In 1993, former Georgia Gov. Zell Miller created Georgia’s state lottery to fund the HOPE Scholarship and pre-kindergarten programs. But after the Great Recession forced cuts to the HOPE Scholarship, Georgia diverted money to a legally mandated reserve to protect the scholarship. Sufficient funding exists to finance H.B. 928: Since the recovery of lottery revenue after 2011, the mandated reserve has swelled to $490 million, alongside the growth of an unmandated reserve that has reached $500 million, and for the last five years, an additional $73 million has been put aside to help fund HOPE.

The bill has already passed through the Georgia House of Representatives’ Higher Education committee. Emory’s administration and community should support non-traditional students by advocating for the bill’s passage through the Georgia House and Senate. Backing H.B. 928 is a low-stakes, substantive action the University can take to support educational access within Emory and across Georgia.

The above Editorial represents the consensus opinion of the Wheel’s editorial board.

The editorial board is composed of Nora Elmubarak,  Andrew Kliewer, Madeline Lutwyche, Isabeth Mendoza, Boris Niyonzima, Shreya Pabbaraju, Isaiah Sirois and Mathew Sperling. 

To students who want to know who their Student Government Association (SGA) or Graduate Student Government Association (GSGA) representatives are, good luck.

SGA’s OrgSync and website are both woefully out of date, listing multiple members who are no longer active and lacking updated information such as proposed bills and minutes from the past couple of academic years. The SGA website has not been updated since 2015, and OrgSync only has accurate information about forms and lists the SGA president, executive vice president and treasurer.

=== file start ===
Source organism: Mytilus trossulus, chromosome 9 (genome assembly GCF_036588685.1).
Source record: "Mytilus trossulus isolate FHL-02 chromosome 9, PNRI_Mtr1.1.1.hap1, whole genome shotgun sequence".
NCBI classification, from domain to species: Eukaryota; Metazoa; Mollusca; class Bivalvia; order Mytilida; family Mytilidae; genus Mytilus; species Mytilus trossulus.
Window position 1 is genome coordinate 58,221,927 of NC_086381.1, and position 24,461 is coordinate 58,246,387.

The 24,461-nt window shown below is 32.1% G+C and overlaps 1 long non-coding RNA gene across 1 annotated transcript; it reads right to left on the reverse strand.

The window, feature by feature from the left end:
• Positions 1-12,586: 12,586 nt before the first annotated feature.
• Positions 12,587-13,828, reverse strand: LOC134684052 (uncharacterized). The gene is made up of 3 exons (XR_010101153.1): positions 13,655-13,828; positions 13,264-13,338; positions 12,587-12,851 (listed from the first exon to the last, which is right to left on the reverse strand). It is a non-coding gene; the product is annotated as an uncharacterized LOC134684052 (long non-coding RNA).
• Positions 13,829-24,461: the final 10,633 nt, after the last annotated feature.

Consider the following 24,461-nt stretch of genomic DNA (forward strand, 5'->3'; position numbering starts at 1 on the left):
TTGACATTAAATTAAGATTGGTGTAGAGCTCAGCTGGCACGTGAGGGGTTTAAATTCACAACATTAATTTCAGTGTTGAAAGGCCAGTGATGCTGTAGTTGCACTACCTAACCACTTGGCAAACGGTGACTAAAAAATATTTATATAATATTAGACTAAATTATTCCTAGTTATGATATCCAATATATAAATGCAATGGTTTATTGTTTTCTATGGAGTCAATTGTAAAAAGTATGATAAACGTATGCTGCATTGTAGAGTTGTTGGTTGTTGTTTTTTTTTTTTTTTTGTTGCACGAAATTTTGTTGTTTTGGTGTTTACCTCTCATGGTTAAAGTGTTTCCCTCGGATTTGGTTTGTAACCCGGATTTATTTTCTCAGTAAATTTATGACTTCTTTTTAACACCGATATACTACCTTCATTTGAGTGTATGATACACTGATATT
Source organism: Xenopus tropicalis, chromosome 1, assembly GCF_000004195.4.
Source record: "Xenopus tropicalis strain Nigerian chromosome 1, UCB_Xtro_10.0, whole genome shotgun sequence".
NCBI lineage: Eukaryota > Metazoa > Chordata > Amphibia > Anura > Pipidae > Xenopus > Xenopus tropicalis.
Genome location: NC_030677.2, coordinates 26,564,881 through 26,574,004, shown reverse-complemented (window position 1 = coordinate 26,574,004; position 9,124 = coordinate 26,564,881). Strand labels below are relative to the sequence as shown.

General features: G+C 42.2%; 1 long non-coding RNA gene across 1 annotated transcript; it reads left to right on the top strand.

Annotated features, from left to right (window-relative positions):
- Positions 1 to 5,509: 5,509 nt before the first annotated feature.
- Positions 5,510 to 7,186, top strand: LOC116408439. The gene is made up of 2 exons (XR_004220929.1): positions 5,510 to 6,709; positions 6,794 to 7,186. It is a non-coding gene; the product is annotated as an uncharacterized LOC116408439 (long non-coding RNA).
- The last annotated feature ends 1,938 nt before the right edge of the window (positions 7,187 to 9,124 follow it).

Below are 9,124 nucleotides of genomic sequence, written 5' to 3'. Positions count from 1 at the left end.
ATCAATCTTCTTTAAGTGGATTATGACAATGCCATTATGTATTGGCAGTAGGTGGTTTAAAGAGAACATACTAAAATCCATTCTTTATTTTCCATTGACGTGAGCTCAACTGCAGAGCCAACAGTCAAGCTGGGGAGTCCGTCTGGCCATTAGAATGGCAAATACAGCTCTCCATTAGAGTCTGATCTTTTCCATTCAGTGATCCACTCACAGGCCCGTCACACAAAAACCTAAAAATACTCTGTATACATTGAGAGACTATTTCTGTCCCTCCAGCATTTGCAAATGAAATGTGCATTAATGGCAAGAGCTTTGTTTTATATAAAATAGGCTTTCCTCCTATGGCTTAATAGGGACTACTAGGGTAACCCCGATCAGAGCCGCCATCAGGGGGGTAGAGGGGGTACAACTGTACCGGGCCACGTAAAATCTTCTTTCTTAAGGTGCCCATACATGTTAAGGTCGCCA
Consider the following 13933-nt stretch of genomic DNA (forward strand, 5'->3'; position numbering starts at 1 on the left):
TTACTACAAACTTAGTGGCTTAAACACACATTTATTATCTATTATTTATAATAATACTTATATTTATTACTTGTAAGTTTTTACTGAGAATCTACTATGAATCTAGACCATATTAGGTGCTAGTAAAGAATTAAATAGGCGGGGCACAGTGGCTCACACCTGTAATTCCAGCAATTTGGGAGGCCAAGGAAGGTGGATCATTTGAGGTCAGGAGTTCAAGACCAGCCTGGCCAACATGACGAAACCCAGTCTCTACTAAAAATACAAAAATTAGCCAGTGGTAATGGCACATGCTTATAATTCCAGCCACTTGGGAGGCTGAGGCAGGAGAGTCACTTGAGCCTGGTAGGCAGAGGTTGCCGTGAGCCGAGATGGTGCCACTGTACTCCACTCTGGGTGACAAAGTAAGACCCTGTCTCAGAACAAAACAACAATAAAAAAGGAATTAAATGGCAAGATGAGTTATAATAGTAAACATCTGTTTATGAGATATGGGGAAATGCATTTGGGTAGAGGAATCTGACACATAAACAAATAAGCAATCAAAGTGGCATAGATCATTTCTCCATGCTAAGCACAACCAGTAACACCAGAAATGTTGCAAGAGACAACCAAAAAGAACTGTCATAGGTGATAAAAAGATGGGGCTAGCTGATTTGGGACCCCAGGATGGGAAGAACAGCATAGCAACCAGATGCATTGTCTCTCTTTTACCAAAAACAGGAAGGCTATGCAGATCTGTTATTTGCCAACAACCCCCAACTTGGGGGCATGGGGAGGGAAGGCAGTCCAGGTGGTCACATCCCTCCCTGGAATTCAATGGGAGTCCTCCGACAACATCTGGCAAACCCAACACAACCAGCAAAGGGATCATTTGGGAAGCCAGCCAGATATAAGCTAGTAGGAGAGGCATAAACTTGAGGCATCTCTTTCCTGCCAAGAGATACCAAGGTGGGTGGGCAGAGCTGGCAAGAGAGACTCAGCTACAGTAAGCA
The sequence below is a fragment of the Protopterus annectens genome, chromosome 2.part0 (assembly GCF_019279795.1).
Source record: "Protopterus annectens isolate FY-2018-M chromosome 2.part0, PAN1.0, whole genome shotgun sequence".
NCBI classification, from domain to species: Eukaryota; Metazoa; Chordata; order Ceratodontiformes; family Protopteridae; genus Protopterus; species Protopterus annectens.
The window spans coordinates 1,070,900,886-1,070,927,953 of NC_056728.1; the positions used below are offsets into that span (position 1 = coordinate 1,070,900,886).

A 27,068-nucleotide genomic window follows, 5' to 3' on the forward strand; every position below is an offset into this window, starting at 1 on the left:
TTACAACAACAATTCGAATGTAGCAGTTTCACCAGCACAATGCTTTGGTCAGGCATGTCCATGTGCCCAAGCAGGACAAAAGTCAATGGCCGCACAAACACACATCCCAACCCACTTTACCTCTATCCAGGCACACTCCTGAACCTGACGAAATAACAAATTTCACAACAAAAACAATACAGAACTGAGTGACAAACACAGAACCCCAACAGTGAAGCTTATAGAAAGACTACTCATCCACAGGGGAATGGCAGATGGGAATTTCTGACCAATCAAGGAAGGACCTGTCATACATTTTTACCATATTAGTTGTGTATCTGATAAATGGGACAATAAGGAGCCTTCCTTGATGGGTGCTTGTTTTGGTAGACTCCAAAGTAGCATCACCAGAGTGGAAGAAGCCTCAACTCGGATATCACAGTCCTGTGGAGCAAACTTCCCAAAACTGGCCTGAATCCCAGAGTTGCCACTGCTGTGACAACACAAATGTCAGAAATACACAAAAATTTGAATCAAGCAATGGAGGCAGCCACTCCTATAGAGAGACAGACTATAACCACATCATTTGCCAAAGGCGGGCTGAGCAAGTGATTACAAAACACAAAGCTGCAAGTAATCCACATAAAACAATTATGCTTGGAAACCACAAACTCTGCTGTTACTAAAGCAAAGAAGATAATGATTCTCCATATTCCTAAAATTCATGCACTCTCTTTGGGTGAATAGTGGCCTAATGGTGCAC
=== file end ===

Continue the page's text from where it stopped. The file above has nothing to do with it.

Similarly, GSGA’s OrgSync has not been updated since April 2017, and its website also fails to list all current legislators or any new events since last semester. Although GSGA and SGA have released versions of their respective constitutions and bylaws to the Wheel after multiple requests, they are not readily available to the public.

SGA President Gurbani Singh (18B) wrote in her presidential platform last year that she hoped to “improve communication and transparency between students and our [SGA] administration.” Although Singh’s administration created a communications committee November 2017, the committee has not achieved its purpose, which Singh defined as updating “the website, our design, our strategy for communicating.”